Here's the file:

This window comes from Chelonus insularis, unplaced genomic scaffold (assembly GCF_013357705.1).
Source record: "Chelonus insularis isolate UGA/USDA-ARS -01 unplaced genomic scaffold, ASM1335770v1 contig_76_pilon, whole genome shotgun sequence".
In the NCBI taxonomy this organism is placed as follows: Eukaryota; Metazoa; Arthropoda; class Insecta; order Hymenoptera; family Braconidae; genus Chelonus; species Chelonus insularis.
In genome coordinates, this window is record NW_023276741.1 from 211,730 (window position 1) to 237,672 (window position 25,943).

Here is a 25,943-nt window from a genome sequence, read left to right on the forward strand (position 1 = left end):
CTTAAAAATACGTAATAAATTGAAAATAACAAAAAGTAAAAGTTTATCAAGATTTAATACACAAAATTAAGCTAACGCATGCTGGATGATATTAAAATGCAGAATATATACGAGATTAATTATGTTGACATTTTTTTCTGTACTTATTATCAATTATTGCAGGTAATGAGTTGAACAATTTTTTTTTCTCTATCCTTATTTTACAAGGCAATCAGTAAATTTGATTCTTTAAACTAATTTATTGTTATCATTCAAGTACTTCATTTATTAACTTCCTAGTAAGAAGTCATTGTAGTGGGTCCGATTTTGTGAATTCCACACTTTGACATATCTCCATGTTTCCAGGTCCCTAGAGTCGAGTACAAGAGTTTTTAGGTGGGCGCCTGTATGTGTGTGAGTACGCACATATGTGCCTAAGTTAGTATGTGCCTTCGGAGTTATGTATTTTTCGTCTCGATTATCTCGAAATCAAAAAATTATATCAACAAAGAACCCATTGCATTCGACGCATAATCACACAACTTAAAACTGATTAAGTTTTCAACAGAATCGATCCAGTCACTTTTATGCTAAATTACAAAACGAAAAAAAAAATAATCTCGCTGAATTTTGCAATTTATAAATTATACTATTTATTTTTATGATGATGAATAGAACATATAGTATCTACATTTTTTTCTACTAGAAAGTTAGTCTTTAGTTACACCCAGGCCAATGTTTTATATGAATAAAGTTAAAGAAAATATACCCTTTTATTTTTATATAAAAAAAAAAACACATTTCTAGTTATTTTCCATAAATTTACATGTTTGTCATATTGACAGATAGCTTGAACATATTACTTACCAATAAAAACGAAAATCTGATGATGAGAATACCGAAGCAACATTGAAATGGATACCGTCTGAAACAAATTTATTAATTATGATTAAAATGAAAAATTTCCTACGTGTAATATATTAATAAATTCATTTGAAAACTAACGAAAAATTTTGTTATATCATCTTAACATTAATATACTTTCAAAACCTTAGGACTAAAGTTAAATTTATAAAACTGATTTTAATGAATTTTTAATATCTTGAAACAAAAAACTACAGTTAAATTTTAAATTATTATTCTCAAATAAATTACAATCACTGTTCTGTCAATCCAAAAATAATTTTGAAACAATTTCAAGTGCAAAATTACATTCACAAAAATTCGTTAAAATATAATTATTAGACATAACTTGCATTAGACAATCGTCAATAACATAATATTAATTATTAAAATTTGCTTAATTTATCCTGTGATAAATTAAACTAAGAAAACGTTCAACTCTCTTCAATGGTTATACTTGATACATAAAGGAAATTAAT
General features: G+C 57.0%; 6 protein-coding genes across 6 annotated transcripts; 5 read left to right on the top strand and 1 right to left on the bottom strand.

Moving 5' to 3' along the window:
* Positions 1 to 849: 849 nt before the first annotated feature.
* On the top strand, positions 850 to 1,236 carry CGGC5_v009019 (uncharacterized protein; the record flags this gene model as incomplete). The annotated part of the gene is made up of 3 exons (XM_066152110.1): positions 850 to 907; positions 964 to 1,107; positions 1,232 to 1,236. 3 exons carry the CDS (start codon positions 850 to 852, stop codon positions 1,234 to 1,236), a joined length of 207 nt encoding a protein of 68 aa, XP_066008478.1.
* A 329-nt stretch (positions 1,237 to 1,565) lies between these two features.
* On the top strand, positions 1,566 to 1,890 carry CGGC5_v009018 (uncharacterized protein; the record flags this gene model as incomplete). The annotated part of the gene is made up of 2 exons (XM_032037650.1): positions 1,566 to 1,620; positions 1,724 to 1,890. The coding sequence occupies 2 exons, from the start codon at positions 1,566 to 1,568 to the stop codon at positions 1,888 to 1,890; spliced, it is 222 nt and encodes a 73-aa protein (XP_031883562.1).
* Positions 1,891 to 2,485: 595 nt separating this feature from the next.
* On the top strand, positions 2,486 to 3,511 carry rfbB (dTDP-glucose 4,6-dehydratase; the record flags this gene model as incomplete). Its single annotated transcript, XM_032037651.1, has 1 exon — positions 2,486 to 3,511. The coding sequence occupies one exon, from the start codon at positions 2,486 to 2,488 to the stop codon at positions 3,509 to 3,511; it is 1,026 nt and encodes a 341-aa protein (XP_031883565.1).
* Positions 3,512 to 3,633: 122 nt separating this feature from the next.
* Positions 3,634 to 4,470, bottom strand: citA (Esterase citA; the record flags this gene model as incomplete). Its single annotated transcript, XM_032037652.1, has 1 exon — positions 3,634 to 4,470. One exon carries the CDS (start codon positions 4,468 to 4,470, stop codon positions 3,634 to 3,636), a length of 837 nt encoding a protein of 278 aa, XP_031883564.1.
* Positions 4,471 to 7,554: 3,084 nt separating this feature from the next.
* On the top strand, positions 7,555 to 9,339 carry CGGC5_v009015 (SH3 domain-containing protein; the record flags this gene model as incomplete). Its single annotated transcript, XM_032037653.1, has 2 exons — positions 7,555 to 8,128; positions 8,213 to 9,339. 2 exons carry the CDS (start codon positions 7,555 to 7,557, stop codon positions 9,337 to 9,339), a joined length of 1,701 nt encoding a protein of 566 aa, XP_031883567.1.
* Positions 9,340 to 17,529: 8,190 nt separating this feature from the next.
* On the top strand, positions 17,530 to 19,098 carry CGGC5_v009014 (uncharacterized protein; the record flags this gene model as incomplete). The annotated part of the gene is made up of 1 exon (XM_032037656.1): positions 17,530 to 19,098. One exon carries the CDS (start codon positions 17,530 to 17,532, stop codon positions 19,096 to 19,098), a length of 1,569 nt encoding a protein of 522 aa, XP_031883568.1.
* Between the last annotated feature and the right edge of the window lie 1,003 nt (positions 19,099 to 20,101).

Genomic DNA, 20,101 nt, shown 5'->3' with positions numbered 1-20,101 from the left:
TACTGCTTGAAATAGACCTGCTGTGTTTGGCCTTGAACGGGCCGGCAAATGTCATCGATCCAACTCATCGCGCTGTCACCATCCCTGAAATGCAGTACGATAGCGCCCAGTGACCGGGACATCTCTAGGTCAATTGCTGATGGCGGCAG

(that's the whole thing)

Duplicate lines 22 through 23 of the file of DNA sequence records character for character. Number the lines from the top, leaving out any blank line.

Genomic DNA, 20,101 nt, shown 5'->3' with positions numbered 1-20,101 from the left:
TACTGCTTGAAATAGACCTGCTGTGTTTGGCCTTGAACGGGCCGGCAAATGTCATCGATCCAACTCATCGCGCTGTCACCATCCCTGAAATGCAGTACGATAGCGCCCAGTGACCGGGACATCTCTAGGTCAATTGCTGATGGCGGCAG